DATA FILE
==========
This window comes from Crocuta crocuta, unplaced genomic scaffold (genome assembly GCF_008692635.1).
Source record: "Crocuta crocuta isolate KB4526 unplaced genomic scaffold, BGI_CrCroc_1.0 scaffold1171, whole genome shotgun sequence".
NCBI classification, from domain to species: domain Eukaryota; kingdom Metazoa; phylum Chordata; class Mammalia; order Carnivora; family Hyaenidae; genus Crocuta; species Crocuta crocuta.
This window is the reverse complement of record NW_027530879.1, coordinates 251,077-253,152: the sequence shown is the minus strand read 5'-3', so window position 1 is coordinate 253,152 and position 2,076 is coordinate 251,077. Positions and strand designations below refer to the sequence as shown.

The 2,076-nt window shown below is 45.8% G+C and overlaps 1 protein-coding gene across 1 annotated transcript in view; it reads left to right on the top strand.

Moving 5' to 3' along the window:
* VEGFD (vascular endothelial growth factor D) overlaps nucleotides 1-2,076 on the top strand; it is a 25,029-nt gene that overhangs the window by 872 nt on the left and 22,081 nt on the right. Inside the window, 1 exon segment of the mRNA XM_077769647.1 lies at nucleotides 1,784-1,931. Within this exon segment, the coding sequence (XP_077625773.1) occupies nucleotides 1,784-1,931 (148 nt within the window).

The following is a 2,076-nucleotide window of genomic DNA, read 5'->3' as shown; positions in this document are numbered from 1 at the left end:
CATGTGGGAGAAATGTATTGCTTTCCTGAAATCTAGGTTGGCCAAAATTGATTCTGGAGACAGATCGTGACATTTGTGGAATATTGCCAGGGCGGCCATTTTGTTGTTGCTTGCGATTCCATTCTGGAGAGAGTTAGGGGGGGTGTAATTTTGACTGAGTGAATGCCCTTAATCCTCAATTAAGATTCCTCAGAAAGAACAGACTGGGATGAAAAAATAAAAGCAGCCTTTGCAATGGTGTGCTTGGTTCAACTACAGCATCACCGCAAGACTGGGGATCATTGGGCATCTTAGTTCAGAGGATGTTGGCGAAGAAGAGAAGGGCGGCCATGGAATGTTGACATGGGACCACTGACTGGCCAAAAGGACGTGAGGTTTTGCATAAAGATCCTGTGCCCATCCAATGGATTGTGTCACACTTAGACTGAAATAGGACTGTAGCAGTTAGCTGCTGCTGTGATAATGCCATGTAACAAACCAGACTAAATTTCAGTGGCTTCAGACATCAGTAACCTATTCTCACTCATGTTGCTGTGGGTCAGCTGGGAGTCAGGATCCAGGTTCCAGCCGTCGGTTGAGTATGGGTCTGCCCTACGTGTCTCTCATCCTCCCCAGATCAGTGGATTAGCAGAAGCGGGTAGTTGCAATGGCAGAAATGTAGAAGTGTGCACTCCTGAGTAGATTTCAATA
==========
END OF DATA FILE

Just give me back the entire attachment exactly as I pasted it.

This window comes from Crocuta crocuta, unplaced genomic scaffold (genome assembly GCF_008692635.1).
Source record: "Crocuta crocuta isolate KB4526 unplaced genomic scaffold, BGI_CrCroc_1.0 scaffold1171, whole genome shotgun sequence".
NCBI classification, from domain to species: domain Eukaryota; kingdom Metazoa; phylum Chordata; class Mammalia; order Carnivora; family Hyaenidae; genus Crocuta; species Crocuta crocuta.
This window is the reverse complement of record NW_027530879.1, coordinates 251,077-253,152: the sequence shown is the minus strand read 5'-3', so window position 1 is coordinate 253,152 and position 2,076 is coordinate 251,077. Positions and strand designations below refer to the sequence as shown.

The 2,076-nt window shown below is 45.8% G+C and overlaps 1 protein-coding gene across 1 annotated transcript in view; it reads left to right on the top strand.

Moving 5' to 3' along the window:
* VEGFD (vascular endothelial growth factor D) overlaps nucleotides 1-2,076 on the top strand; it is a 25,029-nt gene that overhangs the window by 872 nt on the left and 22,081 nt on the right. Inside the window, 1 exon segment of the mRNA XM_077769647.1 lies at nucleotides 1,784-1,931. Within this exon segment, the coding sequence (XP_077625773.1) occupies nucleotides 1,784-1,931 (148 nt within the window).

The following is a 2,076-nucleotide window of genomic DNA, read 5'->3' as shown; positions in this document are numbered from 1 at the left end:
CATGTGGGAGAAATGTATTGCTTTCCTGAAATCTAGGTTGGCCAAAATTGATTCTGGAGACAGATCGTGACATTTGTGGAATATTGCCAGGGCGGCCATTTTGTTGTTGCTTGCGATTCCATTCTGGAGAGAGTTAGGGGGGGTGTAATTTTGACTGAGTGAATGCCCTTAATCCTCAATTAAGATTCCTCAGAAAGAACAGACTGGGATGAAAAAATAAAAGCAGCCTTTGCAATGGTGTGCTTGGTTCAACTACAGCATCACCGCAAGACTGGGGATCATTGGGCATCTTAGTTCAGAGGATGTTGGCGAAGAAGAGAAGGGCGGCCATGGAATGTTGACATGGGACCACTGACTGGCCAAAAGGACGTGAGGTTTTGCATAAAGATCCTGTGCCCATCCAATGGATTGTGTCACACTTAGACTGAAATAGGACTGTAGCAGTTAGCTGCTGCTGTGATAATGCCATGTAACAAACCAGACTAAATTTCAGTGGCTTCAGACATCAGTAACCTATTCTCACTCATGTTGCTGTGGGTCAGCTGGGAGTCAGGATCCAGGTTCCAGCCGTCGGTTGAGTATGGGTCTGCCCTACGTGTCTCTCATCCTCCCCAGATCAGTGGATTAGCAGAAGCGGGTAGTTGCAATGGCAGAAATGTAGAAGTGTGCACTCCTGAGTAGATTTCAATA